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Demystifying the Advisor’s Role in Doctoral Students’ Persistence during the Dissertation Stage

Title: Demystifying the Advisor’s Role in Doctoral Students’ Persistence during the Dissertation Stage.
Name(s): Willett, Brantley Paige, author
Jones, Tamara Bertrand, professor directing dissertation
Roehrig, Alysia D., 1975-, university representative
Guthrie, Kathy L., committee member
Schrader, Linda Bethe, committee member
Schwartz, Robert A., committee member
Florida State University, degree granting institution
College of Education, degree granting college
Department of Educational Leadership and Policy Studies, degree granting department
Type of Resource: text
Genre: Text
Issuance: monographic
Date Issued: 2014
Publisher: Florida State University
Place of Publication: Tallahassee, Florida
Physical Form: computer
online resource
Extent: 1 online resource (174 pages)
Language(s): English
Abstract/Description: The dissertation stage, a time of independent research for doctoral students, is characterized by a lack of interactions with peers and faculty members, including the faculty dissertation advisor, that are typically present during earlier stages of doctoral programs (Ali & Kohun, 2006; Gardner, 2008b, 2009). As a result, students in the dissertation stage may experience isolation. This isolation, a result of a lack of interactions with faculty and peers, can lead to dropout from the doctoral program (Ali & Kohun, 2006). Given that students have the most frequent interactions with the dissertation advisor during the dissertation stage (i.e., Ali & Kohun, 2006), this study aimed to understand how faculty dissertation advisors aid in students' persistence during the dissertation stage. Specifically, the study answered (1) how faculty dissertation advisors define their role during the dissertation stage, (2) general strategies advisors use during the dissertation stage to help students persist, (3) strategies used by advisors to assist different types of students during the dissertation stage, and (4) how advisors facilitate academic and social integration at the dissertation stage. This study utilized a mixed methods research design to understand dissertation advisors' role in students' persistence during the dissertation stage (Fraenkel & Wallen, 2009). Specifically, faculty dissertation advisors from one college of education at a research university in the southeastern region completed a questionnaire and a subset of these faculty participated in a follow-up interview. Consistent with Barnes and Austin's (2009) findings, results showed that participants utilized several functions, including collaborating, mentoring, advocating, and chastising to perform their role during the dissertation stage. Participants also valued several characteristics, friendly/professional, collegial, supportive/caring, accessible, and honest, when performing their role as dissertation advisor. Additionally, participants indicated they use a series of general strategies, which Barnes and Austin termed as helping advisees be successful. Interview findings also identified five categories of threats to students' persistence during the dissertation stage, as well as corresponding strategies participants used to help advisees maneuver these threats to persistence. The themes included advisees' personal responsibilities, psychological concerns, time, dissertation project hurdles, and isolation. While Tinto's (1993) model of doctoral student persistence failed to elaborate on how the dissertation advisor facilitates academic and social integration during the dissertation stage, results indicated that, in general, faculty dissertation advisors do at least encourage advisees' academic integration by helping advisees plan and conduct research, aiding in their professional and workforce development, and encouraging them to publish articles and/or publishing articles with advisees. Additionally, dissertation advisors encourage advisees to connect with their peers and with faculty members inside and outside the academic department. However, less than half of participants encouraged advisees to connect with staff and administrators in the campus-wide community. Results of this study can be used to further research on the doctoral student experience and the advisor's role in that experience. Additionally, findings from this study can be used by dissertation advisors, academic departments, and university administrators in policy and standards of practice to help ensure students' persistence during doctoral programs, especially during the dissertation stage.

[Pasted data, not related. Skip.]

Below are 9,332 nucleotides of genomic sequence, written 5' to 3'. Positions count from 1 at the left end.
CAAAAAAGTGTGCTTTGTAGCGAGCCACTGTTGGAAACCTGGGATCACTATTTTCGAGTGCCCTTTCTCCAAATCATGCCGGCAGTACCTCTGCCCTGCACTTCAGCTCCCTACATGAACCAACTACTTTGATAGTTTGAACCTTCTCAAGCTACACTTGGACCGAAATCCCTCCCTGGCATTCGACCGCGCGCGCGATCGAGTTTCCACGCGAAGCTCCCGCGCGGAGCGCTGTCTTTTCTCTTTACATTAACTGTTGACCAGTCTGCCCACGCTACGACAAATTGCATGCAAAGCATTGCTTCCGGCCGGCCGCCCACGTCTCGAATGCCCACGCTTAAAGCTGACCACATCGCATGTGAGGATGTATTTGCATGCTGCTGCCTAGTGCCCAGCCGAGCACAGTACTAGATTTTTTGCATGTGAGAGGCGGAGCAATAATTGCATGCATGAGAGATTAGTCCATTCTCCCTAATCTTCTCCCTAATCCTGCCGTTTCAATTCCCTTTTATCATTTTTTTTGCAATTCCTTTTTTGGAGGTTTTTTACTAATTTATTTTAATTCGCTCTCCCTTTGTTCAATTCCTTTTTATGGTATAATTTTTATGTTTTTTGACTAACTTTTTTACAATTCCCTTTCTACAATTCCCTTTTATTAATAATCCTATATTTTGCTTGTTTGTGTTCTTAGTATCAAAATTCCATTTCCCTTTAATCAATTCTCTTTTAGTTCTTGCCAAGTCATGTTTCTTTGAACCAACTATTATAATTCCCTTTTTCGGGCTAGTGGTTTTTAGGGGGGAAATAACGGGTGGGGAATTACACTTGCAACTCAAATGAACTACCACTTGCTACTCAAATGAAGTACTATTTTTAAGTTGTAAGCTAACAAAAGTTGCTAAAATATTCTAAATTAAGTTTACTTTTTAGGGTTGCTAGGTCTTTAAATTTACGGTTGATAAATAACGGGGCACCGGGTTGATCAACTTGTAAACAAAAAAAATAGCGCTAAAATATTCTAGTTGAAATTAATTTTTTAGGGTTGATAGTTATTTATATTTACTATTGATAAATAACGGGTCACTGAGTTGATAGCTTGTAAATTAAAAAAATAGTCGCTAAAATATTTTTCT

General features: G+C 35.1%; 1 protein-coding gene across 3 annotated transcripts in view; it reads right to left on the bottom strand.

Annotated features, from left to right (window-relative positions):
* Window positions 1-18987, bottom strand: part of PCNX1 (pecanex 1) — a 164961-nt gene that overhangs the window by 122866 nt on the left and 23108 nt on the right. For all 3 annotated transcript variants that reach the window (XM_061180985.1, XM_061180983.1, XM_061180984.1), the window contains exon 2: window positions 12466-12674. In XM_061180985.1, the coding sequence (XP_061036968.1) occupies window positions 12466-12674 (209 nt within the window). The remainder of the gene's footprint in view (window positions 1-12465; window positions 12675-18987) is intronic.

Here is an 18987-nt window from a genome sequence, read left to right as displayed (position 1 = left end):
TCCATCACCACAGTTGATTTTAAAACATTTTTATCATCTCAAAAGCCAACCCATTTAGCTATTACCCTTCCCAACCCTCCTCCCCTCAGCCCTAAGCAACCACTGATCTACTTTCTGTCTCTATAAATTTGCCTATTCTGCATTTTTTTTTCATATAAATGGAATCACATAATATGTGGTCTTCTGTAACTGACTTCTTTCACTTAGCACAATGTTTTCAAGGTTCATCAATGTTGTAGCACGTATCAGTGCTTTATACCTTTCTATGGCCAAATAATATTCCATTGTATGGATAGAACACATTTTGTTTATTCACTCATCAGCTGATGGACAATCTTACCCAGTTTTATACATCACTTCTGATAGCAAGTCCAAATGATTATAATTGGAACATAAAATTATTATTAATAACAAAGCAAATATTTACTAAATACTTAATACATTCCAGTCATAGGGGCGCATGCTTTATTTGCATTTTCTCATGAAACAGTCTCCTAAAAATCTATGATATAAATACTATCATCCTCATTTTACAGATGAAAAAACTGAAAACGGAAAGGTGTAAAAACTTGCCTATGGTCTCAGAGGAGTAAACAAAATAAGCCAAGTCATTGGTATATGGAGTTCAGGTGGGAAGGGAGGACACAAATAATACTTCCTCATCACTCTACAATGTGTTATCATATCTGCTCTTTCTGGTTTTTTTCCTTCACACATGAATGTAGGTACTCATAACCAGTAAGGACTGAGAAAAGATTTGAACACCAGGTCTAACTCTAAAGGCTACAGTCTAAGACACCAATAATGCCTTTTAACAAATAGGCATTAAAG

Identifier: FSU_migr_etd-9266 (IID)
Submitted Note: A Dissertation submitted to the Department of Educational Leadership and Policy Studies in partial fulfillment of the requirements for the degree of Doctor of Education.
Degree Awarded: Fall Semester, 2014.
Date of Defense: November 7, 2014.
Bibliography Note: Includes bibliographical references.
Advisory Committee: Tamara Bertrand Jones, Professor Directing Dissertation; Kathy Guthrie, Committee Member; Linda Schrader, Committee Member; Robert A. Schwartz, Committee Member.
Subject(s): Education, Higher -- Administration
Persistent Link to This Record:
Owner Institution: FSU

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Willett, B. P. (2014). Demystifying the Advisor’s Role in Doctoral Students’ Persistence during the Dissertation Stage. Retrieved from